IFR Asia, February 2010
Few parts of the world financial markets were harder hit than securitization in the global financial crisis. Across the world, deals dried up: the practice of pooling of securities into single instruments received a lot of the blame for starting and exacerbating the crisis, and even as investors returned to debt instruments, they tended to steer clear of anything complicated.
But there are signs of revival in the securitization markets in the Asia Pacific region. This is so far chiefly an Australian story rather than a regional one, but practitioners are hopeful that as Australia demonstrates a way back to liquidity, issuance and reasonable pricing, other nations in the region will follow.
In Australia, the revival of the markets has been underpinned by the Australian Office of Financial Management, a specialist agency of the federal government with responsibility for Australian government debt. In September 2008, as the crisis bit, the AOFM announced plans to invest up to A$8 billion in Australia’s residential mortgage-backed securities (RMBS) markets by purchasing issues in order to support competition and provide liquidity. By December 2009 it had invested A$7.753 billion of that in 20 RMBS issues, with other investors, encouraged by the government’s involvement as a cornerstone investor, putting in another A$3.611 billion in the same deals. According to the government, that program financed mortgages over more than 62,000 Australian residential properties in Australia with an aggregate value of about A$17 billion. That first package was, as Tim Galt, director for asset backed securities at UBS, says: “a welcome lifeline for the market.”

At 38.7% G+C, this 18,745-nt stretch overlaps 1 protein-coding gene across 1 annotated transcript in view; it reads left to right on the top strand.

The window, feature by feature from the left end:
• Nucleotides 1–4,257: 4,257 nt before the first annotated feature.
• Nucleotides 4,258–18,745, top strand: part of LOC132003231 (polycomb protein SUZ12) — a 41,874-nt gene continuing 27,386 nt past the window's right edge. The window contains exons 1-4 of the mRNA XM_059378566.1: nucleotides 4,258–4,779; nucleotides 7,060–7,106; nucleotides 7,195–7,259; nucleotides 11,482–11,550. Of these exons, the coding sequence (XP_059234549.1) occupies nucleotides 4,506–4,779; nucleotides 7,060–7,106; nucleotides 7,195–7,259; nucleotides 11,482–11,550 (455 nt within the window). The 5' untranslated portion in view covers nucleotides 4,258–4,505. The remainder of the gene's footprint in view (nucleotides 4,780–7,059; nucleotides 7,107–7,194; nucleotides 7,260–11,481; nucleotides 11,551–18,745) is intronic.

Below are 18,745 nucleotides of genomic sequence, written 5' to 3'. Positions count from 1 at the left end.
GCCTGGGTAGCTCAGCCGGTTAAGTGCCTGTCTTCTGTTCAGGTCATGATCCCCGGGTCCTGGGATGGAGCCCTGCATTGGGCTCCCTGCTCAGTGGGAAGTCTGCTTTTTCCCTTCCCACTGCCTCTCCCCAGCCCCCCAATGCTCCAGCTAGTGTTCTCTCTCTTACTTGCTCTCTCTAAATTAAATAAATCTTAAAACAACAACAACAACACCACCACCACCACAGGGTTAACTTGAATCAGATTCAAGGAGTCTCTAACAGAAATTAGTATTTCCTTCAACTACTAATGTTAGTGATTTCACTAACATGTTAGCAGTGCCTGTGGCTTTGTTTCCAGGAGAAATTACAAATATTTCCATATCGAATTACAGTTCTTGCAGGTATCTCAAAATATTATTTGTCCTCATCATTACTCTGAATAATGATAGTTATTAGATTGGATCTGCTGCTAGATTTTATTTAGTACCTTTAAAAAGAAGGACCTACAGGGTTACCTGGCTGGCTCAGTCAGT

The big question, once that funding was used up, was whether the government would come back. The answer came in October 2009, when the Treasurer, Wayne Sawn, pledged another A$8 billion to purchase RMBS, this time with a focus on supporting lending to small businesses and “lenders who have been largely or wholly reliant on securitisation markets to fund mortgage lending.” They had a January 15 deadline to lodge proposals, and six were received; after evaluating them the AOFM has agreed to invest in five of them, from AMP Bank, Firstmac, Liberty Financial, Members Equity Bank and Resimac, with an aggregate investment of up to A$3.4 billion. In other words, it’s the non-banks – those that were not covered by the government guarantee during the financial crisis.